Not only are we out of fuel at this base, but as we fly out the last hours before scheduled maintenance, the airplane throws a fit and we have a burst of minor defects we have to defer in consultation with maintenance: the aforementioned CHT gauge, a couple of instrument lights, and a bit of an oil leak that maintenance was right about when they said it would be messy but would not worsen or cause a mechanical problem. (That wasn't done lightly: two pilots, two engineers and the PRM all had to agree on it). It`s pretty embarrassing how much can go wrong at once. You probably don't want to know how many things are wrong with any airplane you ride on as a passenger.
During my last revenue flight before scheduled maintenance, during flight the compass started sitting at an odd angle in the housing. I rarely consult the compass after start up, because I have other instruments that use a different compass to do the same job more effectively, but it's still a required instrument. I'm used to the compass bowl being tilted as an effect of northern latitudes -- I'll do a post on that sometime, as it's rather interesting -- but as I changed heading I saw that the behaviour of the compass wasn't matching the angle of the magnetic field lines at our latitude. The compass read accurately on all headings and led and lagged as expected on turns to north and south, but it just wasn't sitting the way it usually did inside the bowl.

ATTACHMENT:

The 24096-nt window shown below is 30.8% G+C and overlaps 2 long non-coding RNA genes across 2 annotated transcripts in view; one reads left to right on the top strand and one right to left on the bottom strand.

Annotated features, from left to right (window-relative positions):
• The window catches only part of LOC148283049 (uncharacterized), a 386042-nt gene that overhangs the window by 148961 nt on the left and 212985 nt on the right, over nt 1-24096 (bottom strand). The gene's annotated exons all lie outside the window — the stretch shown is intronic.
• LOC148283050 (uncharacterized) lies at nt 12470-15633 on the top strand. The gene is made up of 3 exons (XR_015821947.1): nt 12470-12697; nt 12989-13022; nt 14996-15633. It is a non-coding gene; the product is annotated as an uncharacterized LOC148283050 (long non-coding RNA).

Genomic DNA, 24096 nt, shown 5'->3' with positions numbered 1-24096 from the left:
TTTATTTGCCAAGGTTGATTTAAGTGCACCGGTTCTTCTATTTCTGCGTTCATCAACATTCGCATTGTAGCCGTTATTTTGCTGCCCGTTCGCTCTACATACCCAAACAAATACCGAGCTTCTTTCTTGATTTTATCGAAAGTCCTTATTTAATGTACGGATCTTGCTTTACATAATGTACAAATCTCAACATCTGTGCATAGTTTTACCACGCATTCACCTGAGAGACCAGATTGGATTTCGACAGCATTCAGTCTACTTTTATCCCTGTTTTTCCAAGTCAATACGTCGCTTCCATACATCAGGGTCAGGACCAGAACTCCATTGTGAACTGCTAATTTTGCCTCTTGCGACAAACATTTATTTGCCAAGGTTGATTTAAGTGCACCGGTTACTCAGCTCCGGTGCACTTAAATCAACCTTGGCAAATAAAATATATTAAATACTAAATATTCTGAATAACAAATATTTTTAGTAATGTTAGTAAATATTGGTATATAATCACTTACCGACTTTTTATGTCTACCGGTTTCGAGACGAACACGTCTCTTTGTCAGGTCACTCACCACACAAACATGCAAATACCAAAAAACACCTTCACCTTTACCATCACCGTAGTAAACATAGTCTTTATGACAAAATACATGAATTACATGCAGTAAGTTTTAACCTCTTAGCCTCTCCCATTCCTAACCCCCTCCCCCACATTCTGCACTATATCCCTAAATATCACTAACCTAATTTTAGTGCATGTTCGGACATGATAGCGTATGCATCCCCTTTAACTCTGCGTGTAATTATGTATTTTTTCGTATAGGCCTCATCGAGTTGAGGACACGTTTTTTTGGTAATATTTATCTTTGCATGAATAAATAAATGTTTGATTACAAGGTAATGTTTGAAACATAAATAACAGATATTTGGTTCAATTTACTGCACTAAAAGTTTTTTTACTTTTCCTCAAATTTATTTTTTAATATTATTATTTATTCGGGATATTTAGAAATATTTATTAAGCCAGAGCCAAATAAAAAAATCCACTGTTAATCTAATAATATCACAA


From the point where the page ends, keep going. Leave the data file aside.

There is much in the way of preventative maintenance that is done on a compass. It's just there. It isn't connected to anything, except it has wires running to its light. It's calibrated once a year, and the couple of degree differences between its indicated and bearings and what it should read are recorded on a card for my use, but it doesn't get oiled or tuned or remagnetized. It's just one more thing for this stupid weekend. I imagine the rectification for this snag will be "Compass told to smarten up and fly straight," or possibly "Pilot headrest adjusted so she can see straight."
My next flight will be a ferry, to take this bag of aluminum bones to a shop where it will have its complaints attended to. They are also going to change out the tachometers for electronic ones, as we've been changing too many tach cables lately. The right tach needle is already oscillating slightly, in the way that says "order a new tach cable now before I break."